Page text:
Immobilization during sampling is underestimated in grossing (cut in) in the surgical pathology laboratory. There is no question that surgical pathology gross section requires a firm surface beneath the specimen. Though for different reasons, the firmness of the specimen determines the need for immobilization. In the vast majority of cases, it is not a problem for a skilled grossing person to make reasonably satisfactory sections. However, some specimens require certain skills supported by special techniques, devices, gadgets, and improvised at-hand materials.
Nobody is cutting in the air. It is impossible to cut on a pillow. The object of the cutting needs immobilization. Specimen sampling immobilization has three main aspects: cutting surface, holding instrument (including a hand), immobilization devise.
The importance of the cutting surface is often underestimated in grossing practice. The cork boards disappeared from practice for good. Filthy, with uneven surface, they are appropriate now for stretching a specimen in preparation for even fixation. However, they had a rational idea of additional immobilization of the specimen while cutting due to friction between the surface the outer layer of the specimen to be cut. In this regard, the modern grossing board with their smooth surface, more or less acceptable for large specimens due to their cleaning convenience, are not appropriate for biopsy and small specimen cutting because the surface should “grasp” for immobilization during cutting.
For a long time, I’m propagating the well know rubber surface of the cutting board. Rubber provides the necessary resistance to the cutting instrument, friction, and relative “softness” of the surface. A cafeteria tray can be an improvised example of such a board.
As an equivalent of the rubber surface, a Styrofoam material can be useful as a cutting surface. Because Styrofoam board re unpractical for many reason, the insert of a standard prefilled formalin container’s lid, can be an excellent “individual for every specimen cutting board.”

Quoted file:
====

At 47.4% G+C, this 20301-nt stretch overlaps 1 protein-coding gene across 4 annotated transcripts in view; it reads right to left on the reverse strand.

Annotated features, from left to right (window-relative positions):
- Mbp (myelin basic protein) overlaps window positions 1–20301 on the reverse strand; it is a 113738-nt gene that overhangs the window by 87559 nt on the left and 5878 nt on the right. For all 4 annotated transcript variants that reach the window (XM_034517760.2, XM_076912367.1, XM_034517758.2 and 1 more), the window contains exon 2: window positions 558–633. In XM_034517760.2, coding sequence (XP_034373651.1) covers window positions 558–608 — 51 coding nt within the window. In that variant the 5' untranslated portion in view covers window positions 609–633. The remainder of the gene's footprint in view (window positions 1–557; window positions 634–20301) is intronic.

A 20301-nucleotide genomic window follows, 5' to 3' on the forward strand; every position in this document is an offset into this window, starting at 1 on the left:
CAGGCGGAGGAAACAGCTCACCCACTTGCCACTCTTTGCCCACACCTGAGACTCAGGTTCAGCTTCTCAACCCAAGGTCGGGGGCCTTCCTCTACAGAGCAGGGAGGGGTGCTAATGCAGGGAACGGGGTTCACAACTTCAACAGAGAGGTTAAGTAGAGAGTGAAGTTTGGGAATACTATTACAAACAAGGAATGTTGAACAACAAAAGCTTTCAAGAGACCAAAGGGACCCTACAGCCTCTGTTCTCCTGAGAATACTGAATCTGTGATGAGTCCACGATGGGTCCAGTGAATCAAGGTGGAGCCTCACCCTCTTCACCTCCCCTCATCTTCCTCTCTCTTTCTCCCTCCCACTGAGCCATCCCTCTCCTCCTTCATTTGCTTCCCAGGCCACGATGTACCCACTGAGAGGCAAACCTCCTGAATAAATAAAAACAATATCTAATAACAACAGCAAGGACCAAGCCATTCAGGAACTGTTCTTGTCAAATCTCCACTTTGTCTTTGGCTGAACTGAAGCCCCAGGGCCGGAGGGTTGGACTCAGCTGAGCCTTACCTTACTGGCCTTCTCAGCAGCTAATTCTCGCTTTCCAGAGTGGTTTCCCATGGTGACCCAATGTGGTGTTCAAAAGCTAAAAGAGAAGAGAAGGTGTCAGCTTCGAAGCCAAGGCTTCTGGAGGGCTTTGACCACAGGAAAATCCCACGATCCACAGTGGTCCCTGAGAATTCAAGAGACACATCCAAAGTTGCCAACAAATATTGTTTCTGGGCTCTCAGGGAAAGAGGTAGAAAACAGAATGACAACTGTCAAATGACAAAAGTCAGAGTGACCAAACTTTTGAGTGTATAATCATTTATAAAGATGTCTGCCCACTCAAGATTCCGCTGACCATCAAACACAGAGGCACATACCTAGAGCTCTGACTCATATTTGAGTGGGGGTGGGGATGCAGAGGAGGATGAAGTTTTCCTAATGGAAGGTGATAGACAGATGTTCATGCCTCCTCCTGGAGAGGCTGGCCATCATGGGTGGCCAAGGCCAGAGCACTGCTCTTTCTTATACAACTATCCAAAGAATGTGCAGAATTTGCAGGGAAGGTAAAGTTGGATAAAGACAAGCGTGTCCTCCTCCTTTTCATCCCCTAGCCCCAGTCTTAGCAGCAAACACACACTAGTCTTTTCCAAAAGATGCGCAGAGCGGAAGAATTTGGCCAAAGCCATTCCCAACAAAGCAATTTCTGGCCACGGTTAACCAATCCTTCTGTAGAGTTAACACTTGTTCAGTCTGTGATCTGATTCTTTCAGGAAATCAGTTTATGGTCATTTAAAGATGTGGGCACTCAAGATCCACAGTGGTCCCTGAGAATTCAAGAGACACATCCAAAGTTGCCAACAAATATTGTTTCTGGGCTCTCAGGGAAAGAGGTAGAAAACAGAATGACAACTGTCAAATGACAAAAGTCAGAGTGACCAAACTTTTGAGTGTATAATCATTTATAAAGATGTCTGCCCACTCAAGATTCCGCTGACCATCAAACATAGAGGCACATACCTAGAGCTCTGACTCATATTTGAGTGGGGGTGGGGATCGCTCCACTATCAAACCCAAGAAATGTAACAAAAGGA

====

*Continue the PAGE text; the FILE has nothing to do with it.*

It seems that in the future manufacturer will provide the surgical pathology laboratory with gelled cut resistant surface grossing boards, like the handle of hair brush, but it will not occur tomorrow.
In the foreseeable future, nothing can substitute as a holding instrument a forceps. The industry offers a great variety of them that is justified due to different kinds of specimens and personal preferences. Among them, three types of forceps can be distinguished for practical purpose: 1. thin branch forceps; 2. Regular serrated forceps; 3. Russian holding forceps
Thin branch forceps are used for different purposes in sampling biopsies. They are indispensible in sampling specimens with two open areas as in a cervical cone biopsy
or during triage kidney biopsies as a part of a kit.
Russian holding forceps is indispensible for situation that require strong forth in specimen holding for immobilization, for instance in bone or other calcified specimen cutting of sewing.
Although a paddle forceps is useful for cutting fatty tissues or sometimes thin specimens, it is especially useful for fragile large nodulated polyps. The grip of a 15 cm length with a 2.1 cm x 2.1 cm pad makes the cut easier to keep together otherwise falling apart fragments.
Immobilization devices are critical for successful sampling, especially in a case of calcified specimens. This is the reason that most of devices, contrivances, and gadgets are designated for bone cutting.
Our book grossing Bones:Principles, Techniques, and Instruments (2017 Amazon.com) describes bone immobilization in detail.
A completely different technological approach presents the Biopsy Uniform Section device which implements the principle of “third hand” immobilization. The core of the design is its three features: a specific (2 mm, 3 mm, and 4 mm) horizontal sidebar for a chosen thickness of the section, a vertical sideboard, and a V- notched slot for the cutting blade. The sideboard provides immobilization for the end of tissue to be cut functioning as the “third hand.”